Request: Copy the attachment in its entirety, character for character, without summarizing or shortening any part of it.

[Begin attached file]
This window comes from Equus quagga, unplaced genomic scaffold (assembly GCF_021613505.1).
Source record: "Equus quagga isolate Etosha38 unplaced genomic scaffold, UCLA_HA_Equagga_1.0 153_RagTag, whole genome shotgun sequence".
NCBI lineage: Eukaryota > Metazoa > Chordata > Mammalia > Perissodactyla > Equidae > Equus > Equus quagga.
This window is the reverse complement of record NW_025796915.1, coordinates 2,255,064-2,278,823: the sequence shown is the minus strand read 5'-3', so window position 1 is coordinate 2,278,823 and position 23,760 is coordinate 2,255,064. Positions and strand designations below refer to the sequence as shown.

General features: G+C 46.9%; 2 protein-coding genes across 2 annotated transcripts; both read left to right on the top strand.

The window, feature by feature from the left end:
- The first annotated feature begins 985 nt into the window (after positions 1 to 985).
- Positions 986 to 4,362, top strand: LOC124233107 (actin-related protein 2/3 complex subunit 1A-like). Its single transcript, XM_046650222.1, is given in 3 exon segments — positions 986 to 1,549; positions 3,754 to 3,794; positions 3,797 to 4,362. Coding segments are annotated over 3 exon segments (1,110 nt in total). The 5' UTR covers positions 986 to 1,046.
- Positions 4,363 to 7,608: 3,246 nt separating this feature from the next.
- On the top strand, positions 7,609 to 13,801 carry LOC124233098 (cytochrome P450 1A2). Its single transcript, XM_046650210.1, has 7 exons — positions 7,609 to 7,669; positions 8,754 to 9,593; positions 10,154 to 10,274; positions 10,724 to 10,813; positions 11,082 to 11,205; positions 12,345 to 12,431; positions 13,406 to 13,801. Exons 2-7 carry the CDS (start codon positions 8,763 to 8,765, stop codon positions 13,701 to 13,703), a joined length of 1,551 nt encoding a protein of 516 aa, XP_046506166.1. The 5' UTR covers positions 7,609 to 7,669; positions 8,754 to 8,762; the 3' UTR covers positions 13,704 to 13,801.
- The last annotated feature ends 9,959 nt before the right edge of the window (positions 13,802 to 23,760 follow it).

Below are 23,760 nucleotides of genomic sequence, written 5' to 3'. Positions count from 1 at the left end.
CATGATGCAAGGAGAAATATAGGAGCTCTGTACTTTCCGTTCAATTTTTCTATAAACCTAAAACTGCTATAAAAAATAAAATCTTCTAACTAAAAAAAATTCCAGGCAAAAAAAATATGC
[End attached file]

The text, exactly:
This window comes from Equus quagga, unplaced genomic scaffold (assembly GCF_021613505.1).
Source record: "Equus quagga isolate Etosha38 unplaced genomic scaffold, UCLA_HA_Equagga_1.0 153_RagTag, whole genome shotgun sequence".
NCBI lineage: Eukaryota > Metazoa > Chordata > Mammalia > Perissodactyla > Equidae > Equus > Equus quagga.
This window is the reverse complement of record NW_025796915.1, coordinates 2,255,064-2,278,823: the sequence shown is the minus strand read 5'-3', so window position 1 is coordinate 2,278,823 and position 23,760 is coordinate 2,255,064. Positions and strand designations below refer to the sequence as shown.

General features: G+C 46.9%; 2 protein-coding genes across 2 annotated transcripts; both read left to right on the top strand.

The window, feature by feature from the left end:
- The first annotated feature begins 985 nt into the window (after positions 1 to 985).
- Positions 986 to 4,362, top strand: LOC124233107 (actin-related protein 2/3 complex subunit 1A-like). Its single transcript, XM_046650222.1, is given in 3 exon segments — positions 986 to 1,549; positions 3,754 to 3,794; positions 3,797 to 4,362. Coding segments are annotated over 3 exon segments (1,110 nt in total). The 5' UTR covers positions 986 to 1,046.
- Positions 4,363 to 7,608: 3,246 nt separating this feature from the next.
- On the top strand, positions 7,609 to 13,801 carry LOC124233098 (cytochrome P450 1A2). Its single transcript, XM_046650210.1, has 7 exons — positions 7,609 to 7,669; positions 8,754 to 9,593; positions 10,154 to 10,274; positions 10,724 to 10,813; positions 11,082 to 11,205; positions 12,345 to 12,431; positions 13,406 to 13,801. Exons 2-7 carry the CDS (start codon positions 8,763 to 8,765, stop codon positions 13,701 to 13,703), a joined length of 1,551 nt encoding a protein of 516 aa, XP_046506166.1. The 5' UTR covers positions 7,609 to 7,669; positions 8,754 to 8,762; the 3' UTR covers positions 13,704 to 13,801.
- The last annotated feature ends 9,959 nt before the right edge of the window (positions 13,802 to 23,760 follow it).

Below are 23,760 nucleotides of genomic sequence, written 5' to 3'. Positions count from 1 at the left end.
CATGATGCAAGGAGAAATATAGGAGCTCTGTACTTTCCGTTCAATTTTTCTATAAACCTAAAACTGCTATAAAAAATAAAATCTTCTAACTAAAAAAAATTCCAGGCAAAAAAAATATGC